“Recently we've observed possible anomalies in neutrino experiments, and it's motivated us to pursue even more detailed studies,” Wojcicki says.
Scientists track neutrinos over long distances or examine vast numbers of them to get a quantitative bead on their flavor-changing game. If they can pin down values for all three oscillations, it will go a long way toward finally determining the tiny masses of the three neutrino types. Ultimately, scientists hope to understand what role neutrinos played in the evolution of the universe.
Free of charge? Really?
Experiments at Project X would also look at the matter-antimatter difference in another light.
“One of the embarrassing aspects of the Standard Model is that it doesn't draw a significant distinction between matter and antimatter, which by itself would be fine, but we're in a world full of matter,” Tschirhart says.
One strategy for saving face is to seek out hidden electric dipole moments, or EDMs, a fancy term for a spatial separation between positive and negative electric charges. If scientists should find them concealed inside atoms, it would indicate a violation of the principle of physics that places matter and antimatter on equal footing.
Electric dipole moments are everywhere in nature. Some EDMs are more obvious than others, and plenty of particles, such as neutrons, appear to have no EDM at all, which would mean that their constituent negative and positive charges effectively sit on top of each other.
The math says it's possible that what may look like perfectly overlapping equal and opposite charges inside an atom could actually be an absurdly small dipole moment. In these as yet undiscovered EDMs, a mere 1026 centimeter separates an electron's worth of charge from its opposite. Its size is to a neutron what a hair's breadth is to the Earth.
Such tiny EDMs would be easy to miss, so scientists have proposed inspecting scads of ostensibly EDM-free samples for some minuscule dipole moment taking refuge inside the atom. At Project X, the search would expose beams of neutrons and heavier neutral isotopes such as francium and radon to an electric field. If the atoms, previously believed to lack charge, are indeed harboring EDMs, they'll perform a little twist, lining up with the electric field like a compass needle pointing north.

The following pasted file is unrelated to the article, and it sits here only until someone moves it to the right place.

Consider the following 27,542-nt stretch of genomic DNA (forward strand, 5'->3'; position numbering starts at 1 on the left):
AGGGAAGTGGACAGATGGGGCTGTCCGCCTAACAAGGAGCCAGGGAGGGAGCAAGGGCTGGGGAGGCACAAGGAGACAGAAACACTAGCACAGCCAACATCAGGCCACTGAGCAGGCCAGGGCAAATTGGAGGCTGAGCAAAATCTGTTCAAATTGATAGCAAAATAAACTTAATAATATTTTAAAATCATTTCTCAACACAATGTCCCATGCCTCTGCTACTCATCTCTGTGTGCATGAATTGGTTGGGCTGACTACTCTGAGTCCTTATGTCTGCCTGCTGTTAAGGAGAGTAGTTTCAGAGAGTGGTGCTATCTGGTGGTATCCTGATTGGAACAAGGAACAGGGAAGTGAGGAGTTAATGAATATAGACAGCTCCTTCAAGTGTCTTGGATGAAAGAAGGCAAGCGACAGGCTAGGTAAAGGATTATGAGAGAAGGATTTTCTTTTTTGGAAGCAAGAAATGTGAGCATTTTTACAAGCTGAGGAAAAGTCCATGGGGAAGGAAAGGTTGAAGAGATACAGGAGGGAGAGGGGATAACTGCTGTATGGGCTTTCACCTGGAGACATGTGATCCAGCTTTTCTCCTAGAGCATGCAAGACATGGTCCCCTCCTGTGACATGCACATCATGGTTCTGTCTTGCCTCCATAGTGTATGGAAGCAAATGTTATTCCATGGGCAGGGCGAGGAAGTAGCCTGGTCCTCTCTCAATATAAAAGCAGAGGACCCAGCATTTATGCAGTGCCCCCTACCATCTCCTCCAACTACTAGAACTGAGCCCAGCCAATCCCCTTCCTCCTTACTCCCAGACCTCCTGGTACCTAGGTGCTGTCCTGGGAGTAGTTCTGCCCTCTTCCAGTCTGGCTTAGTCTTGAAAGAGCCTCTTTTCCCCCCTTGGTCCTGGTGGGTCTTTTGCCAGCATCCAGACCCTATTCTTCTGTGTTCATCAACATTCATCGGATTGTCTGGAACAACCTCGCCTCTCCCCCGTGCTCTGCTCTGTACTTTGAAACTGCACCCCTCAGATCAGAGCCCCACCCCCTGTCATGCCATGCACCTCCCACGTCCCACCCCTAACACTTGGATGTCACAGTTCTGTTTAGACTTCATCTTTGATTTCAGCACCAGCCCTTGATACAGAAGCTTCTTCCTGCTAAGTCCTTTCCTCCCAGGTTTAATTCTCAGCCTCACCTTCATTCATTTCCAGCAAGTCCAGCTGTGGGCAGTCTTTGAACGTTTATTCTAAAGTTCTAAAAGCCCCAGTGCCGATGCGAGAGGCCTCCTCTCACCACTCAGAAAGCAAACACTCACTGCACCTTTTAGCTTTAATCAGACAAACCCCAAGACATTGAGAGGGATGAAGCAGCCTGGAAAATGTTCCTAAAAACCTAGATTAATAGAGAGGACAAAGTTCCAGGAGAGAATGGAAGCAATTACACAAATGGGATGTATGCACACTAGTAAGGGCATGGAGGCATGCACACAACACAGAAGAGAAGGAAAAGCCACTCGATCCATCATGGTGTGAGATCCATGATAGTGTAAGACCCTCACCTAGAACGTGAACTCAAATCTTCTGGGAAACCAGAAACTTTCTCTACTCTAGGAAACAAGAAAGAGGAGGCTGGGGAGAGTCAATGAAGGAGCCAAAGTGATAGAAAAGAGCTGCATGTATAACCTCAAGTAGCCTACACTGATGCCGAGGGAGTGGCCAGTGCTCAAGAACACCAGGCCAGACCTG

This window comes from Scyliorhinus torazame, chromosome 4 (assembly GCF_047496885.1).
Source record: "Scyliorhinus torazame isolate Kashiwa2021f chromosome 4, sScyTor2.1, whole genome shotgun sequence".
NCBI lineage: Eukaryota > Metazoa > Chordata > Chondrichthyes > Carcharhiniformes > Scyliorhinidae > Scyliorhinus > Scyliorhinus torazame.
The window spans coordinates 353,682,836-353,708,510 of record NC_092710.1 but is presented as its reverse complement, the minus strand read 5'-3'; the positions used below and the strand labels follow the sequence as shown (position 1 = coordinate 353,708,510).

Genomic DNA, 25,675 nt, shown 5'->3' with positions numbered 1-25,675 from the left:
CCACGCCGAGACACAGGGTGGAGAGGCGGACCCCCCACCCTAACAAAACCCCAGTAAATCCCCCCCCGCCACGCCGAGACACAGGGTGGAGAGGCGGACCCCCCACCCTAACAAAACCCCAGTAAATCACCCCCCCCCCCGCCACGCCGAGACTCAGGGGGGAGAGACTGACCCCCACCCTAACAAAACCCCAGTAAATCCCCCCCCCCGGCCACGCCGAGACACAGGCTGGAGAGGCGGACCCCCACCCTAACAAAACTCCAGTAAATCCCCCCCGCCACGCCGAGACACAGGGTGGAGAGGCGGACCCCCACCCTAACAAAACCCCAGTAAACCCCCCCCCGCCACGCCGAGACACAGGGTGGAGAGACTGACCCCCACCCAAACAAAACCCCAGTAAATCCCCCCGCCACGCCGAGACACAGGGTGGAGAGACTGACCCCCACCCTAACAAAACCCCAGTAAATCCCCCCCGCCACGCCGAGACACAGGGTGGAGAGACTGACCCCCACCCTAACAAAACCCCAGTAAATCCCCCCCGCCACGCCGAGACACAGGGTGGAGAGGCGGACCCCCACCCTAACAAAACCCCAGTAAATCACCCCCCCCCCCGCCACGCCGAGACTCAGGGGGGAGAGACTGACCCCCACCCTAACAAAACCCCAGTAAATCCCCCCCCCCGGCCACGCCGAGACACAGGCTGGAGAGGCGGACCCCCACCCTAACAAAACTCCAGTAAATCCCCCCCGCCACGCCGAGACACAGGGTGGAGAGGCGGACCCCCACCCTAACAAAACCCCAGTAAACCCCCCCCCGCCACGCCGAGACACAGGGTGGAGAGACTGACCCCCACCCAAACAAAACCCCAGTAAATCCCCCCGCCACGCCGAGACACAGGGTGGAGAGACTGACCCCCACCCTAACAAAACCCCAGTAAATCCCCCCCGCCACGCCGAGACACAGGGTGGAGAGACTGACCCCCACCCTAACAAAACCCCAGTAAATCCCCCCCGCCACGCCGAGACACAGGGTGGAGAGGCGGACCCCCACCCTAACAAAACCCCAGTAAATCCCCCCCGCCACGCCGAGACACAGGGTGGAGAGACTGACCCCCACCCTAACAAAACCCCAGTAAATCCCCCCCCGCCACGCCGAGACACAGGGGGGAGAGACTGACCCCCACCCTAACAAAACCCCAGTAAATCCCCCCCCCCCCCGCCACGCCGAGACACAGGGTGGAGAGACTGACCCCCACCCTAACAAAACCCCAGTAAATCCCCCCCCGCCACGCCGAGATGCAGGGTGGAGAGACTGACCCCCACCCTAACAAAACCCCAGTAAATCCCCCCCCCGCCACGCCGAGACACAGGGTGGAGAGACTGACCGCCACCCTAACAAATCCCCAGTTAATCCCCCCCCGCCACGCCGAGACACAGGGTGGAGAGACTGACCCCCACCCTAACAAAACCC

“Project X would provide a fantastic beam that would be a whole new ballgame in terms of isotope yield,” says Argonne National Laboratory's Jerry Nolen, an expert in crafting just the right beam for such experiments. “It can produce previously unheard of quantities of these isotopes,” about a thousand times more than current machines. With higher statistics come more opportunities for locating telltale signs of matter-antimatter asymmetry.
If discoveries continue this way—breaking conservation laws, reuniting family members, assigning ever-more-precise numbers—physicists may be able to recreate the natural matter-antimatter symmetry that they believe lies at the root of the particle genealogy of the universe.
Charting a course to the Intensity Frontier
The Project X scheme, developed over a couple of years and first presented in 2010, gives researchers a multi-year framework for R&D aimed at delivering a machine that ably supports the experimental goals. This means developing a reliable method for generating a continuous, high-intensity proton beam; pushing the limits of superconducting radio-frequency technology, which is used to accelerate the particles in the beam; and perfecting the design of instruments for routing particles to the different experiments.
“We want to make sure we’re ready to go whenever the word comes down from on high,” Holmes says.
Collaborators hope to begin the five-year construction project in 2016. With steady progress, by 2020 the US could have a remarkable tool for unearthing extraordinary phenomena at the Intensity Frontier.
The small matter of coming up with a permanent name for the proposed new accelerator has no one worried.
“If the name were holding us back, we’d choose something different this afternoon,” Holmes says. “Project X is a bit of a brand name at this point. If we ever choose a new name, there should be an X in it.”